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JYT Claims Victory at Tallawah 2012
They came... They acted... They won some awards. The Jamaica Youth Theatre (JYT) were amongst the most triumphant when the curtains closed on the 2012 Tallawah Festival, at its long-time home at the Phillip Sherlock Centre for the Creative Arts, UWI Mona. The group’s one act play Belly Woman, directed by Leslie Ann Wanliss, received the award for Best Production.
Belly Woman was among the productions which made the Best of Tallawah performances that preceded the announcement and presentation of awards. Though not a complete success, Belly Woman makes some interesting experimentations. It employs the Jonkunnu masquerade as its trope with the characters assuming the identity of Jonkunnu characters, and with the exception of The Devil (who is instead called White Man, a clearly not too subtle political statement) are simply called by their Jonkunnu name.
At its core, Belly Woman is the tragic romance between Belly Woman and Jack-in-the-Green, which is built along the lines of the Lover’s Leap legend. The production’s use of verse for the dialogue is also interesting, however the fact that Pitchy Patchy and The Devil display a vocal duality which is indicated nowhere else in the characterization, was certainly confusing. However, Belly Woman earns high praise for stepping outside of the box, which is one of the major opportunities that Tallawah provides.
Over its 45 year history, Tallawah, a festival for tertiary institutions, has allowed for great experimentation and is one of the few outlets for this kind of work in Jamaica, and possibly the rest of the English-speaking Caribbean. Festival director, Dr. Brian Heap, made sure to point out the value of experimentation. He encouraged the participants to embrace the possibility of failure because it encouraged experimentation and growth.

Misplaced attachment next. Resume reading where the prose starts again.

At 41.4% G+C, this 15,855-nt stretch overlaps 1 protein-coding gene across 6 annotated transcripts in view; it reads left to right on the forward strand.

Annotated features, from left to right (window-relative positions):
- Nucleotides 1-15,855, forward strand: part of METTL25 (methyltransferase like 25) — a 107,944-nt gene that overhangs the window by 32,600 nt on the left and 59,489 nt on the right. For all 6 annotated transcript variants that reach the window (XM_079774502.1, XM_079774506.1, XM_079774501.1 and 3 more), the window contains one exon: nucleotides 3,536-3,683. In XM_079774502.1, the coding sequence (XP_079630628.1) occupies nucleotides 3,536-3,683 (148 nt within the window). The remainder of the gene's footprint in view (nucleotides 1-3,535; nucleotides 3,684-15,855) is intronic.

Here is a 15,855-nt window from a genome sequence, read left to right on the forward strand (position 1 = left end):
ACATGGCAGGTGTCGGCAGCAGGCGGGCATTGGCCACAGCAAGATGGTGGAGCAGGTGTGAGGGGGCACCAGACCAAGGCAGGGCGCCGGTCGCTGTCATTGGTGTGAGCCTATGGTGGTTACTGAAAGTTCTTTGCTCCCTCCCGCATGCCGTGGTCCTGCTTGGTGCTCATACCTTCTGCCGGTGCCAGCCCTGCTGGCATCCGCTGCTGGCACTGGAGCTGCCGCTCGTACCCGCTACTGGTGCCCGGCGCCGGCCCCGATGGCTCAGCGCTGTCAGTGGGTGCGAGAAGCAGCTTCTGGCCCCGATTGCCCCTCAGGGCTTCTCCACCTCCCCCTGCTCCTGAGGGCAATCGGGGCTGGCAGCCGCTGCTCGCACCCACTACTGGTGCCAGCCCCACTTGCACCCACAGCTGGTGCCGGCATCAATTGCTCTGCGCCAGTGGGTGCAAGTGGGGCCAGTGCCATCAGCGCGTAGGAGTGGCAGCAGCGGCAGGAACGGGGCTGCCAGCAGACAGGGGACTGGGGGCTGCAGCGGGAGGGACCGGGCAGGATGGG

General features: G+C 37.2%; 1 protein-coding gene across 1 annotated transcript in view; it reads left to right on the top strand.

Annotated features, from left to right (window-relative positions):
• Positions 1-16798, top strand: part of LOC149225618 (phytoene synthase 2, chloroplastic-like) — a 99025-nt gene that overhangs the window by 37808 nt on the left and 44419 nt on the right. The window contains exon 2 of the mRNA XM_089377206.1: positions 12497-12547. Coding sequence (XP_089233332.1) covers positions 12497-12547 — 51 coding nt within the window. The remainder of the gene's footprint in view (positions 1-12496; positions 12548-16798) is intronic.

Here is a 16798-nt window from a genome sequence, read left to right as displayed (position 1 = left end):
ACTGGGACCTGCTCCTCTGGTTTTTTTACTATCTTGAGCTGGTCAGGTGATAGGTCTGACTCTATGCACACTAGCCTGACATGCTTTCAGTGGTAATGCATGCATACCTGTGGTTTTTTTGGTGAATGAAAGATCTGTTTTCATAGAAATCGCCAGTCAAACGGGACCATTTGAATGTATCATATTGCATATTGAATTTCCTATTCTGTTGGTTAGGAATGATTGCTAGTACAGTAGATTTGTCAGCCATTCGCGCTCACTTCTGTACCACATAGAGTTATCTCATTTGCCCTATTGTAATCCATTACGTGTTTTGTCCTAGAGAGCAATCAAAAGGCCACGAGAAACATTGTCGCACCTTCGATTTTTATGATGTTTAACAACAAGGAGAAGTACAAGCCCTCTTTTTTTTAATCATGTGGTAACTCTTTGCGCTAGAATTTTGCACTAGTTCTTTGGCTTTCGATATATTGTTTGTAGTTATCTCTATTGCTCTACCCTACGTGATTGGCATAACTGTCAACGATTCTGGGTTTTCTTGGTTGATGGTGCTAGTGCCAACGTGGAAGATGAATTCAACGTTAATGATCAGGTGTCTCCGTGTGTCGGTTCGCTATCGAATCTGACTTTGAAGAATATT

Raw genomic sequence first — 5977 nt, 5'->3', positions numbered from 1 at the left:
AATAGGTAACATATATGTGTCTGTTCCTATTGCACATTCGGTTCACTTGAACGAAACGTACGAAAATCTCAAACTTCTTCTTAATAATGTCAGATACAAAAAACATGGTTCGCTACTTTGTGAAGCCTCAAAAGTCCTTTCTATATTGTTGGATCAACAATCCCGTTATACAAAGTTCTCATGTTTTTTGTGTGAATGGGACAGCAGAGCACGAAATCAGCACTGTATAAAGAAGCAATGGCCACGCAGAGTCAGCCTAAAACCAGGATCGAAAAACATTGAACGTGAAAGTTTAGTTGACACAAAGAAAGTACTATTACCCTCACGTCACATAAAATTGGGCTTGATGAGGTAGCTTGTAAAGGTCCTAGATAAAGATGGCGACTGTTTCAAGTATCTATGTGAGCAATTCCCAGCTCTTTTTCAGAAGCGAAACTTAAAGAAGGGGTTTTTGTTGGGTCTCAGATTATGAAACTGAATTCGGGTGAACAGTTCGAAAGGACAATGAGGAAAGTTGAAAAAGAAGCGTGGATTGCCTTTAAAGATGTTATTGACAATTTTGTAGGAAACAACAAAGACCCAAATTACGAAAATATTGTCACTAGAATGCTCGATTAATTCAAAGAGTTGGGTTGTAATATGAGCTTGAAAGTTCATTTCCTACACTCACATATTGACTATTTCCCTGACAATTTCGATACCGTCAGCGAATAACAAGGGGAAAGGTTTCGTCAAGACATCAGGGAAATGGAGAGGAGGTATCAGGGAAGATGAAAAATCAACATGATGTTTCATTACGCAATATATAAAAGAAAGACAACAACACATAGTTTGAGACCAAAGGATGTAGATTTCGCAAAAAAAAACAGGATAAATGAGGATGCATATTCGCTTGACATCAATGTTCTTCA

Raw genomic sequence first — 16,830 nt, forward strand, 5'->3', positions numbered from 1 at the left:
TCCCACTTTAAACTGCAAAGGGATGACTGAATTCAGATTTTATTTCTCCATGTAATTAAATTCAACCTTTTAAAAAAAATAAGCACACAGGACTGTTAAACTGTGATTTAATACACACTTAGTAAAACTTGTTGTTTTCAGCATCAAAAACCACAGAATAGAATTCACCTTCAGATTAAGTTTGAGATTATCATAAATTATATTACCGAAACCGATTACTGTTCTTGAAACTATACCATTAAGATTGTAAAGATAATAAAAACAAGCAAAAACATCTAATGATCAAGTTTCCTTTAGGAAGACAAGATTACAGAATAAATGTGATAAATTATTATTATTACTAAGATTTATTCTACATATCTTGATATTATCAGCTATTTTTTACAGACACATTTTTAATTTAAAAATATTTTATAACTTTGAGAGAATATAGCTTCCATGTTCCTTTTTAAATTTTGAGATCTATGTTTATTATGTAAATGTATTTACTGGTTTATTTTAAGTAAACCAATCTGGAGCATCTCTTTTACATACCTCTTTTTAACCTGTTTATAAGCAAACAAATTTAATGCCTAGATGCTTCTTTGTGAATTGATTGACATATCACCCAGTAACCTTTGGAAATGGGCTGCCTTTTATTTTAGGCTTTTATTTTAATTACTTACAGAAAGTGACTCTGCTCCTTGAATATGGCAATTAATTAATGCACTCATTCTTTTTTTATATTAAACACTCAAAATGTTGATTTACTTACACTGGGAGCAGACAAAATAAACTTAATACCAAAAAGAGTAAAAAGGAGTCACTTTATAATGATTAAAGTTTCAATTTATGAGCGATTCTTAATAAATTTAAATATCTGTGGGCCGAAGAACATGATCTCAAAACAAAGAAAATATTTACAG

“One of the things that we are concerned about is that the competition not be seen as a place where people have to succeed,” Heap said. “Failure can be extremely important to improving yourself,” he advised.
However, as the night’s victors screamed their euphoria, often drowning out the announcement in shrill screams, it was not at all clear that the value of failure was being given apt recognition.
Notably, only 17 of the 23 possible awards were handed out. Chief Judge Micheal Daley, therefore encouraged participants to explore areas such as Storytelling and Monologues which had either no, or weak entries.
The Best Production award was the crowning glory for the JYT as their coups for the night included Best Use of Music and Best Multi-Media for Jubilation 50, directed by Fabian Thomas. Belly Woman also earned the Best Actor Award.
Other productions which made winning impressions on the judges included the slice of life comedy Village Matters, produced by the University Dramatic Arts Society (UDAS). The production, based on poems by Easton Lee, was particularly bouyed by strong performances. It copped the awards for Best Director, Best Supporting Actor, Best Supporting Actress, and the Best Off the Page Production.
White Coffee, written by Joel Miller and staged by the group Dare to Dream, earned the Best New Play and Best Actress awards while Centre Stage Theatre’s production of Dennis Scott’s The Crime Anabel Campbell earned Best Costumes and Best Lighting. Two Can Play, produced by the EXCED Community College also earned double trophies, scooping up the Best Set and Best Sound awards. Rafiki’s dub poetry effort Man/Woman also boasted double victories, garnering the Best Group Poetry and Best Use of Stage Properties awards. BEPCO earned the final award for the night, Best Female Monologue with ‘For Willy’.